Apelin Treatment Increases Complete Fatty Acid Oxidation, Mitochondrial Oxidative Capacity, and Biogenesis in Muscle of Insulin-Resistant Mice

  1. Isabelle Castan-Laurell1,2
  1. 1INSERM U1048, Toulouse, France
  2. 2Université de Toulouse, Université Paul Sabatier, Institut des Maladies Métaboliques et Cardiovasculaires (I2MC), Toulouse, France
  3. 3Centre des Sciences du Goût et de l'Alimentation, Unité Mixte de Recherche 6265–Centre National de la Recherche Scientifique 13241–Institut National de la Recherche Agronomique, Université de Bourgogne, Dijon, France
  4. 4Departemento de Ciencias Farmacéuticas y de la Alimentación, School of Pharmacy, University CEU–San Pablo, Madrid, Spain
  5. 5Department of Biological Informatics and Experimental Therapeutics, Akita University Graduate School of Medicine, Akita, Japan
  6. 6Institute of Molecular Biotechnology, Vienna, Austria
  1. Corresponding author: Isabelle Castan-Laurell, isabelle.castan{at}inserm.fr.


Both acute and chronic apelin treatment have been shown to improve insulin sensitivity in mice. However, the effects of apelin on fatty acid oxidation (FAO) during obesity-related insulin resistance have not yet been addressed. Thus, the aim of the current study was to determine the impact of chronic treatment on lipid use, especially in skeletal muscles. High-fat diet (HFD)-induced obese and insulin-resistant mice treated by an apelin injection (0.1 μmol/kg/day i.p.) during 4 weeks had decreased fat mass, glycemia, and plasma levels of triglycerides and were protected from hyperinsulinemia compared with HFD PBS-treated mice. Indirect calorimetry experiments showed that apelin-treated mice had a better use of lipids. The complete FAO, the oxidative capacity, and mitochondrial biogenesis were increased in soleus of apelin-treated mice. The action of apelin was AMP-activated protein kinase (AMPK) dependent since all the effects studied were abrogated in HFD apelin-treated mice with muscle-specific inactive AMPK. Finally, the apelin-stimulated improvement of oxidative capacity led to decreased levels of acylcarnitines and enhanced insulin-stimulated glucose uptake in soleus. Thus, by promoting complete lipid use in muscle of insulin-resistant mice through mitochondrial biogenesis and tighter matching between FAO and the tricarboxylic acid cycle, apelin treatment could contribute to insulin sensitivity improvement.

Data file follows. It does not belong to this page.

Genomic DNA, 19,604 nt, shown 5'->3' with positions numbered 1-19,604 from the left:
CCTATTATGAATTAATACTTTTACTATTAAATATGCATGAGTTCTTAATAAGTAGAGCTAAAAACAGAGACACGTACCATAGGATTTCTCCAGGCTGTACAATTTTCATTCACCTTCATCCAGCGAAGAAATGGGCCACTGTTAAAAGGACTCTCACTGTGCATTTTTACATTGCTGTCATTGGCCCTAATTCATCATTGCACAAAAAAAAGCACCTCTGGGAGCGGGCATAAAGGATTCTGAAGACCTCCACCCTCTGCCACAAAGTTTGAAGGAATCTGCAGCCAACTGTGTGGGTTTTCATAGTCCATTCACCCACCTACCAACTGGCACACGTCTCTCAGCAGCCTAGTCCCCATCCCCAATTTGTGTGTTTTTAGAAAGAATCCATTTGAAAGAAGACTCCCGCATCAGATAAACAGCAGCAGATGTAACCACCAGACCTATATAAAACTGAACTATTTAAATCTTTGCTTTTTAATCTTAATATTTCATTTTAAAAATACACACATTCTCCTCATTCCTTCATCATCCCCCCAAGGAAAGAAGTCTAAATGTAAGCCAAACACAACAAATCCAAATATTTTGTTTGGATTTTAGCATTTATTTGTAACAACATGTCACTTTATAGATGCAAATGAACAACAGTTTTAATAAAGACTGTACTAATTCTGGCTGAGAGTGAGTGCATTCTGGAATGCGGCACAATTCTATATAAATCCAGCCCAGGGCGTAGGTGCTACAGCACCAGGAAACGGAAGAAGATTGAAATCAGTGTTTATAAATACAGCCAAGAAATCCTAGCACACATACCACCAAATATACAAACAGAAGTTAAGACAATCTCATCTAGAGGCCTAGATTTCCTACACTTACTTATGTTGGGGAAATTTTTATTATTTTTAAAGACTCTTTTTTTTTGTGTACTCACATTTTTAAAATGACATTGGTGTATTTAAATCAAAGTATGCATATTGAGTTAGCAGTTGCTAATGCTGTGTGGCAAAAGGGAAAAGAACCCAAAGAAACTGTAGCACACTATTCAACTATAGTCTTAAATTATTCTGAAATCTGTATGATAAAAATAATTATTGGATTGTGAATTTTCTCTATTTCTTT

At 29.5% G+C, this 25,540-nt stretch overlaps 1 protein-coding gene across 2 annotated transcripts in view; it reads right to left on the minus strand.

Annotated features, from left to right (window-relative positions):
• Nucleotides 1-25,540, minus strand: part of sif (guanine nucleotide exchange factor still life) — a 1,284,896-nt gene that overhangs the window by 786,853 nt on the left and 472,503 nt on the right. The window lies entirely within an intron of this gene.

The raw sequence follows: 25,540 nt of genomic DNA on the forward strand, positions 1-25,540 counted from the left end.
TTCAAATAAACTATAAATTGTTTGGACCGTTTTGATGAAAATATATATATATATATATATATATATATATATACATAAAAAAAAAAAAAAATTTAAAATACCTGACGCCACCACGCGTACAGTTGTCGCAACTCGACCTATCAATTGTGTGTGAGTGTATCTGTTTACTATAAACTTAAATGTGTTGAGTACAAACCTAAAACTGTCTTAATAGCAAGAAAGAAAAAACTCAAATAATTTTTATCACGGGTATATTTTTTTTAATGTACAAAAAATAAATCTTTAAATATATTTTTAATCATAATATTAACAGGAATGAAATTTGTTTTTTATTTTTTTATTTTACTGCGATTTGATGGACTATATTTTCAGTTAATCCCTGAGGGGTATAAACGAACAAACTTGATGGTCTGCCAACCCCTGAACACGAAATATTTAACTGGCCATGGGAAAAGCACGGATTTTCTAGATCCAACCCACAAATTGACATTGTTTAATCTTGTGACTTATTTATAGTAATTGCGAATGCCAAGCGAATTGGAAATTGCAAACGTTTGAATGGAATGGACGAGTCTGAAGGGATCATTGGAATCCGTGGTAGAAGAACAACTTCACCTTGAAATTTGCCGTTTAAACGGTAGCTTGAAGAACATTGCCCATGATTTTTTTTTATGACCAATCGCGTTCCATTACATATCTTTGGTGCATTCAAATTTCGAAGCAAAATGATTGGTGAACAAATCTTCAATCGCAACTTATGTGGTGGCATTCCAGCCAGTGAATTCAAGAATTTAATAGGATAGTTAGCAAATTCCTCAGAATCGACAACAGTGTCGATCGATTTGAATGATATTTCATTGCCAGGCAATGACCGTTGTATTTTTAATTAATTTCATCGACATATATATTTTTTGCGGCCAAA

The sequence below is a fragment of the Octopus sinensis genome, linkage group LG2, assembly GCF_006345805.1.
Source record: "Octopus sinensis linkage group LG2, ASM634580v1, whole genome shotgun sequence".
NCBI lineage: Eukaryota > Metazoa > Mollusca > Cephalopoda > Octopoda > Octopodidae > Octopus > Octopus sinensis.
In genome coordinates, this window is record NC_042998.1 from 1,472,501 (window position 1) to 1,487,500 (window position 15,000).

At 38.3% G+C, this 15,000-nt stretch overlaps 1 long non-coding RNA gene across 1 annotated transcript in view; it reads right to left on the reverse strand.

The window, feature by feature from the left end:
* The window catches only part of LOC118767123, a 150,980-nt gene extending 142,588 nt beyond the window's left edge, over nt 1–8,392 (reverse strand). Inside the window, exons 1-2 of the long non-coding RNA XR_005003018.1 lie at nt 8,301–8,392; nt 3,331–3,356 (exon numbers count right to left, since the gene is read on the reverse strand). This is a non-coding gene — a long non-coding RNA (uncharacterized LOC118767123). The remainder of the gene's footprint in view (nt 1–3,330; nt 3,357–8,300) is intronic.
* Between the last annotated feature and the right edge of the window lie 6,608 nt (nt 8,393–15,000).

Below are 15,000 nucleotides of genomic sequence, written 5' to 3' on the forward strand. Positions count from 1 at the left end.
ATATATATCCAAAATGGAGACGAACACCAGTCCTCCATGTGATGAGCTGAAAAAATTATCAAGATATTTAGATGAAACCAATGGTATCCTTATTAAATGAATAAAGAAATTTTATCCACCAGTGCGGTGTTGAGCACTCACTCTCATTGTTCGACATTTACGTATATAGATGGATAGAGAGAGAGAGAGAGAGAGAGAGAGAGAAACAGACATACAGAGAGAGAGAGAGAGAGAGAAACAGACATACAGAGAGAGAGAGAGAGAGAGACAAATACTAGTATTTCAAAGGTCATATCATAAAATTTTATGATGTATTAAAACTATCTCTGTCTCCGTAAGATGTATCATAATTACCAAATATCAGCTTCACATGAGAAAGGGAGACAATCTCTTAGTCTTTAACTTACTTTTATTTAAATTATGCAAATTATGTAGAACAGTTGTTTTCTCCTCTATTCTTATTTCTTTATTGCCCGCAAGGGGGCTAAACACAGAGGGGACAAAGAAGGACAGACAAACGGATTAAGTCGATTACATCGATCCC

• Received January 26, 2011.
  • Accepted November 27, 2011.

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